Supermarkets might think they offer low prices on holiday meals, but can they beat $30?
That’s how much SHARE food-buying club in Butler, Wis., is charging this holiday season. And that’s not just for the main course. The price includes a boneless honey ham plus all the fixings: canned pineapple, sweet potato casserole, dinner rolls, apple pie and an assortment of fresh produce.
To understand how SHARE can offer such a sweet deal, it’s important to understand the buying club model. Like community-supported agriculture and other grassroots efforts, clubs rely on their members for buying power and volunteer labor. SHARE has 20,000 members spread across the Upper Midwest, and once a month they go online to select from an assortment of food — everything from fresh produce to packaged meat to the $30 holiday meal — that then gets packaged and distributed to more than 200 drop-off locations.
This community-based system saves money, which SHARE is able to pass along to its members. The organization promotes 30% to 50% savings off supermarket prices, and it comparison shops regularly to ensure this.
“We don’t have the same kind of overhead that a grocery store has,” said Paulette Flynn, executive director of SHARE.
Yet look beyond its homegrown values, and it’s clear SHARE does share some of the same efficiencies as a grocery store. For instance, the organization orders most of its food from wholesale distributors — the same ones that service supermarkets.
The meals are packaged and distributed to more than 200 drop-off locations. And like many supermarkets, SHARE has forged relationships with local growers. As part of its Thanksgiving meal, the organization always includes acorn squash from a nearby Wisconsin farm.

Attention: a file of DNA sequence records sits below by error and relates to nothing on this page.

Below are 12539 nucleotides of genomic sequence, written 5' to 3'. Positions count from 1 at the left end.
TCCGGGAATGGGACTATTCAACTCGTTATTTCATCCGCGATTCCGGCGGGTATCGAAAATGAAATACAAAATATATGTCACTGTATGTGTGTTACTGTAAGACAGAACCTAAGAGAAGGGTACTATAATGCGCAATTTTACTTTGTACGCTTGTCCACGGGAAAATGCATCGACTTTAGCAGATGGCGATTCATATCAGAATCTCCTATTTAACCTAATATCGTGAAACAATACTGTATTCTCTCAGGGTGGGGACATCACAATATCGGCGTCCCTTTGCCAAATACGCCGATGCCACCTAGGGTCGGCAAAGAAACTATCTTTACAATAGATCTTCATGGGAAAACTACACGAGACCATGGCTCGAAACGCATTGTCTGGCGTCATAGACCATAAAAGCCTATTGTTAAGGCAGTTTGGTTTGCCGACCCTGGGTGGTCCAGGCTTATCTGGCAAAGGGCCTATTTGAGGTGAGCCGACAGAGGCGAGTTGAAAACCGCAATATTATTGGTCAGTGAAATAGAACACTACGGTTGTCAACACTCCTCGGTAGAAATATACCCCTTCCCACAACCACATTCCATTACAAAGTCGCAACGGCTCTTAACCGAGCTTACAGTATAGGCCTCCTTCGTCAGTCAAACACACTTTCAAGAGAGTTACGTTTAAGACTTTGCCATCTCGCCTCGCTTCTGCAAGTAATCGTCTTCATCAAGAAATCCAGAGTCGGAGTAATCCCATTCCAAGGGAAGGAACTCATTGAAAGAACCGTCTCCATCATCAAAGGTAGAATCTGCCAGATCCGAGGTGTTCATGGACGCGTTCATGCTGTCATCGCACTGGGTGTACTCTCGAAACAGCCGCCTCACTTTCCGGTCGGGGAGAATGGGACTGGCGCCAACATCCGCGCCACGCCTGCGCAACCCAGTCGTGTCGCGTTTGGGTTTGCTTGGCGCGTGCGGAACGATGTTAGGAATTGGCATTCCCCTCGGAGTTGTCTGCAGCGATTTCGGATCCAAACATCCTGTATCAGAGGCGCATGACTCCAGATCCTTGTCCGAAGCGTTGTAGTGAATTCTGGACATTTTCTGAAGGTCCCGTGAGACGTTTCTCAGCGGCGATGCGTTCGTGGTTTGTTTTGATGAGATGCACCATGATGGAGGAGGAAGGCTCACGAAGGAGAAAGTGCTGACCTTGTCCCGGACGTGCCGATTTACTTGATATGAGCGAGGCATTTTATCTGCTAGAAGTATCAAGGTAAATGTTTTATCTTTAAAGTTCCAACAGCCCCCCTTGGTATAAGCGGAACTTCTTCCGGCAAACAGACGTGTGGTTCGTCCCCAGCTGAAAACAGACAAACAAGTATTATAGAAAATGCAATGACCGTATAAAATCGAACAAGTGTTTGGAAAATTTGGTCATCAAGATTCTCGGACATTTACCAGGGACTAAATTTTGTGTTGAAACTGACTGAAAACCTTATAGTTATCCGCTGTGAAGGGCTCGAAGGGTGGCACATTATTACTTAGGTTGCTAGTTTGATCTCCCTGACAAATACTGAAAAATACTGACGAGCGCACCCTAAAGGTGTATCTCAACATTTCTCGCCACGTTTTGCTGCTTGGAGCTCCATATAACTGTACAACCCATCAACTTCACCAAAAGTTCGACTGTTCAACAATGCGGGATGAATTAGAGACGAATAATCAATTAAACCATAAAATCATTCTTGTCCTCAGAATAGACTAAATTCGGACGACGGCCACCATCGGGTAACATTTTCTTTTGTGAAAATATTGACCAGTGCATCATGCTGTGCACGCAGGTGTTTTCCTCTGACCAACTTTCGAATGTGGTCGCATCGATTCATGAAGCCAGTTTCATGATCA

“We buy from them every year,” said Flynn. “Before they plant, they know based on estimates what we’ll be purchasing from them.”
Despite its retail DNA, SHARE isn’t trying to go toe-to-toe with supermarkets. It can’t compete on scale, noted Flynn, with member purchases only happening once a month and with necessities like milk and toilet paper unavailable.
“People ask that all the time, are you in competition with the grocery stores?” said Flynn. “I think if we were a threat they would have put us out of business a long time ago.”
Still, during the recession and afterwards, many shoppers channeled their money into food buying clubs like SHARE. Flynn said the organization saw its highest membership count in 2009, during the depths of the economic downturn.
The numbers have come down since then, but SHARE has retained many shoppers who like cutting out the retail middleman, and who enjoy the sense of community that the club engenders. When members work together packaging and distributing food in SHARE’s main warehouse, the scene is like an old-fashioned quilting bee, according to Flynn.
“I’ll have three generations of volunteers in the warehouse sometimes, with mom and grandma packing boxes and the kids running around,” said Flynn.